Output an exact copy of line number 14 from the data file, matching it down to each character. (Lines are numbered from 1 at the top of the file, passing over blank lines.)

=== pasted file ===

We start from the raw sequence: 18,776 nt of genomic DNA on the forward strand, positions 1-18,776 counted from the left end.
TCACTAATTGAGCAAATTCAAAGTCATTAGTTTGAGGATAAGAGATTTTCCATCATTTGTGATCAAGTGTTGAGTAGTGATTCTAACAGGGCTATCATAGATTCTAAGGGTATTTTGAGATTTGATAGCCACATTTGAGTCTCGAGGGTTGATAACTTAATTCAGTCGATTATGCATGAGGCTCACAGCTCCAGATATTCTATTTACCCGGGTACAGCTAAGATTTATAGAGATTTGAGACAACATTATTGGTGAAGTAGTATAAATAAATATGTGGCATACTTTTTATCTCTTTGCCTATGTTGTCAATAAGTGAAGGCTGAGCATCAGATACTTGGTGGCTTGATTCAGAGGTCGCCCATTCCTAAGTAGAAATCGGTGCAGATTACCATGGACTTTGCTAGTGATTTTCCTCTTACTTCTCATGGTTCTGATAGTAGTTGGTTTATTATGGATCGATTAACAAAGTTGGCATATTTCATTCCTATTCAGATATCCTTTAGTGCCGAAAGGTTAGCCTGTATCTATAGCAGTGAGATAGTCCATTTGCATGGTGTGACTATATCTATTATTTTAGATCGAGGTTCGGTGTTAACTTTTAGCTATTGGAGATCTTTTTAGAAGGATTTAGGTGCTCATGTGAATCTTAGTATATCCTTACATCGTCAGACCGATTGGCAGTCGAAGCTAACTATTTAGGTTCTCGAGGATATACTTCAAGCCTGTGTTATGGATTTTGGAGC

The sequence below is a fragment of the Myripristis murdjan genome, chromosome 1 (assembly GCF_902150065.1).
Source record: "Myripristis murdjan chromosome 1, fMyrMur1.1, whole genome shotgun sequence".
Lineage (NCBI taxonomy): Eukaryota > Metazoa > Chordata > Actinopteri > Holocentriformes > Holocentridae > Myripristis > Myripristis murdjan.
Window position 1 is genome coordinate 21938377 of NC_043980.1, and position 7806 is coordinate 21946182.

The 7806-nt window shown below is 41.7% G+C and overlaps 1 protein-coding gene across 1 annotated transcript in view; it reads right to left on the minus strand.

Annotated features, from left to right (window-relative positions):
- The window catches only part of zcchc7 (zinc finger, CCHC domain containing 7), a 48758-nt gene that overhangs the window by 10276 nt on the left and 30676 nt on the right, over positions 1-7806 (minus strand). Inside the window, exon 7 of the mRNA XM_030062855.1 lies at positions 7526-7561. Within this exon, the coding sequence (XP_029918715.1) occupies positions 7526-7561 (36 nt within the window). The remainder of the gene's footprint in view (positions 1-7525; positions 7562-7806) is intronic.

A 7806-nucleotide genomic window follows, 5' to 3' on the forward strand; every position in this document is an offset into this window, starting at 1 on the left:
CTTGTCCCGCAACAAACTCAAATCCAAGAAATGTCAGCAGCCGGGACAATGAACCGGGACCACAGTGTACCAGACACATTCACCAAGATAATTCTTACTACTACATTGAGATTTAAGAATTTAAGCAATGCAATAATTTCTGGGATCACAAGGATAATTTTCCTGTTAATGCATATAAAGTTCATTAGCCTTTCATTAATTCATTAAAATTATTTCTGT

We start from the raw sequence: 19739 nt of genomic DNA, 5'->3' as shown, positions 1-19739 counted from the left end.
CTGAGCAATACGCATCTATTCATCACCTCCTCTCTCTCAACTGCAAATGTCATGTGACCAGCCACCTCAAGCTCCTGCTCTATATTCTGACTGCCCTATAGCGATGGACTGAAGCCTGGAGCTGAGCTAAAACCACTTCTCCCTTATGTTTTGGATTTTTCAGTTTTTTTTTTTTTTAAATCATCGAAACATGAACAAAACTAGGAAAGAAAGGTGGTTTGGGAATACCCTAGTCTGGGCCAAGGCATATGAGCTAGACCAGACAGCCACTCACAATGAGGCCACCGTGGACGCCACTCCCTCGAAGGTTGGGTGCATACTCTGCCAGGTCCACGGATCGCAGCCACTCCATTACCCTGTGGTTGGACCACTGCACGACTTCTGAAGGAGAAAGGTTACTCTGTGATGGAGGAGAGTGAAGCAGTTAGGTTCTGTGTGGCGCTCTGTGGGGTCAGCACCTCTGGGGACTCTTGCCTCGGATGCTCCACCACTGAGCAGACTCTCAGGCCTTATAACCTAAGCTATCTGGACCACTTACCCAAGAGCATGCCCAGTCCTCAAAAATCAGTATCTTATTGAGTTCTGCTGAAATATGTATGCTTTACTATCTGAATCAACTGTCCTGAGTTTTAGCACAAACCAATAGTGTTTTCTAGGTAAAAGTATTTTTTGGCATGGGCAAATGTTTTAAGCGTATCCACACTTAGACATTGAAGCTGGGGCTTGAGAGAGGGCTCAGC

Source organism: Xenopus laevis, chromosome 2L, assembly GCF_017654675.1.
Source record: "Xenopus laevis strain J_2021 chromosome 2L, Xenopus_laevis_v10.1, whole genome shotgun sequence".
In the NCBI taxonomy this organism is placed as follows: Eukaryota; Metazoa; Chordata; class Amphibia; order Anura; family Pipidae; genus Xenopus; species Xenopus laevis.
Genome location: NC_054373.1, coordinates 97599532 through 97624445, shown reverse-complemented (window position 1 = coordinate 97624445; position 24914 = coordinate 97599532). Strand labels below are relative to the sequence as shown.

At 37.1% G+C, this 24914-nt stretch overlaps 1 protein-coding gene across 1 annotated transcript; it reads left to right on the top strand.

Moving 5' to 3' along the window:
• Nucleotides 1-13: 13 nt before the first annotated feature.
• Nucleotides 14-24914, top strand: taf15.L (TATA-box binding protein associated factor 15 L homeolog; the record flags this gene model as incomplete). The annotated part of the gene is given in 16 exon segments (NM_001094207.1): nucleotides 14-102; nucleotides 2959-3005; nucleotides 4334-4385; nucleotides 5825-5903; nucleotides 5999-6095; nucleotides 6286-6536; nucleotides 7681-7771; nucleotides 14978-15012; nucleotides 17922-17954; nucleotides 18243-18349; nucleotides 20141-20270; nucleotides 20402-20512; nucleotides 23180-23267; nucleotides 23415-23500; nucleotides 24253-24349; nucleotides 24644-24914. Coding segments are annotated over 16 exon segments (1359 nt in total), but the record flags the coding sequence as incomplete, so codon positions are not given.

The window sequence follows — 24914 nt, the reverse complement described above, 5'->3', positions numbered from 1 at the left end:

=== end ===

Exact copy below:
Source organism: Xenopus laevis, chromosome 2L, assembly GCF_017654675.1.